Burger eventually prevailed, with Douglas relenting and agreeing to reargue Roe in October 1972. When the story broke that summer, reported Peters for Slate in 2012, Douglas was quick to plead his innocence with Burger, telling the chief justice that he was “upset and appalled” after “never breath[ing] a word” about Roe to “anyone outside the court.”
The second leak stemmed from a casual connection between Larry Hammond, a clerk for Justice Lewis Powell, and Time reporter David Beckwith. Acquaintances from law school, Hammond “confided in [Beckwith] that the Roe ruling was forthcoming,” according to Robenalt. Though Hammond offered the information “on background,” meaning it couldn’t be attributed to a specific source, and under the condition that it only be used after the court made its ruling, a delay in the announcement meant Time’s story landed on newsstands early.
The personal papers of Justice Harry A. Blackmun, who wrote the majority opinion for Roe, suggest that Burger delayed the ruling to avoid upstaging or embarrassing President Richard Nixon, whose second inauguration took place on January 20, 1973—two days before the decision was issued, noted Linda Greenhouse for the New York Times in 2004.
Robenalt, who interviewed Hammond while working on his book, writes that Burger immediately sent an “eyes only” letter to his fellow justices, calling on them to identify the source of the leak. The chief justice even proposed conducting lie-detector tests to ferret out the informant. Hammond, for his part, explained the situation to Powell and offered to resign—an offer the justice refused.
Despite Burger’s hawkish warnings, he ultimately accepted Hammond’s apology after hearing the full story. A grudging supporter of Roe, Burger was particularly incensed about Time’s framing of the ruling; per Robenalt, he’d gone “to pains to [emphasize] that the decision was not going to result in ‘abortion on demand.’” (Beckwith tells Time’s Olivia B. Waxman that Burger showed up at the magazine’s office a month or two after the ruling was issued, demanding that the reporter be fired for “the equivalent of espionage” or “ordered not to spy on the court.” The editors saw the situation differently and refused to accede to the justice’s demands.)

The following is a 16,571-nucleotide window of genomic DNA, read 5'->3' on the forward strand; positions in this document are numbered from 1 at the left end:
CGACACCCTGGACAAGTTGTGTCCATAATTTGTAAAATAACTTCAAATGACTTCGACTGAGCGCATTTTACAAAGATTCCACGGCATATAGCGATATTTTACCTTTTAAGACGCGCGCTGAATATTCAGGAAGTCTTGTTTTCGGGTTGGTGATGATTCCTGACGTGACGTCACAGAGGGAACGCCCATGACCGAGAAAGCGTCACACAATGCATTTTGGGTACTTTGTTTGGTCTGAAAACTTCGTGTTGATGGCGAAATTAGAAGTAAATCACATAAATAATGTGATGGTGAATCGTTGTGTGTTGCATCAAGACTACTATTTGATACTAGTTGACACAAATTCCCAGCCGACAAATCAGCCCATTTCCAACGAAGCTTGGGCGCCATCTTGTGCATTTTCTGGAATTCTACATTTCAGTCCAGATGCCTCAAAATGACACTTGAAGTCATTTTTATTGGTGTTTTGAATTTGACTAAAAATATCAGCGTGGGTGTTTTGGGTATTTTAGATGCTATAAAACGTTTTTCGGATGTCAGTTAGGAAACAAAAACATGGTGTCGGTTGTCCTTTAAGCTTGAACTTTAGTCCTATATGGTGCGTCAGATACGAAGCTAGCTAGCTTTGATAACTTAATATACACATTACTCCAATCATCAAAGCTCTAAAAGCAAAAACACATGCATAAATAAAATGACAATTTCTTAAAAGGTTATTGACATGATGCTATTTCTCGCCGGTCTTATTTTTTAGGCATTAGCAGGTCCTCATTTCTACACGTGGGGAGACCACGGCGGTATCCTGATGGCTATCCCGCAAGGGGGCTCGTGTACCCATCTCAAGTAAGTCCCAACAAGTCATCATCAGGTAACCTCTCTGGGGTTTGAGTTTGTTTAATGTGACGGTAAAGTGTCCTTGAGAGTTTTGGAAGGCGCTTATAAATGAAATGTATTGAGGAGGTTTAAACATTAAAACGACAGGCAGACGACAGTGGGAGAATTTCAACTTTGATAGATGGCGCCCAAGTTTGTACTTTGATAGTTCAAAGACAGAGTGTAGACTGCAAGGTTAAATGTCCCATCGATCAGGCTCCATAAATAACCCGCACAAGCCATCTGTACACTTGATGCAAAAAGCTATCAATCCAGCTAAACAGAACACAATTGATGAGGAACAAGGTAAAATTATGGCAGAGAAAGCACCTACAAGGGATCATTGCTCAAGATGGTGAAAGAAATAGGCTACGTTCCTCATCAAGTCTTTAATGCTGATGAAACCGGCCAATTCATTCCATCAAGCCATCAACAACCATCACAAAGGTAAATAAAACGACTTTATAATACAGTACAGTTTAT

Hammond’s moment of indiscretion had other consequences for the Supreme Court, too. As Peters notes on Twitter, “The chief justice believed a law clerk was to blame, so he ordered all clerks not to speak to reporters. This resulted in what became known as the ‘20-second rule’: Any clerk caught talking to a reporter would be fired within 20 seconds.”
William Rehnquist and William Brennan were among the justices who pushed back against Burger’s “witch-hunt,” as journalist Bob Woodward described it in his 2011 book The Brethren: Inside the Supreme Court. Asked by his clerks if the chief intended to follow through with the threat of administering lie-detector tests, Rehnquist reportedly said, “It is still up in the air, but yes, the chief is insisting.” When Rehnquist’s clerks told him that some staffers would resign rather than undergo testing, the justice assured them that “the rest of us will prevail on [Burger]” to see reason.
The leak “undermines everything the court stands for internally and institutionally—that they trust their law clerks, that they trust each other, that they work on things jointly,” she tells host A Martínez. “[T]hey won't be able to trust each other for a very long time. And they won’t be able to trust their law clerks in the same way, either.”
Peters perhaps summarized the situation best: Writing in Slate, he concluded, “Supreme Court leaks are rare, but they are hardly unprecedented. The court, just like our other public institutions, is made up of political animals. We shouldn’t be shocked when they act that way.”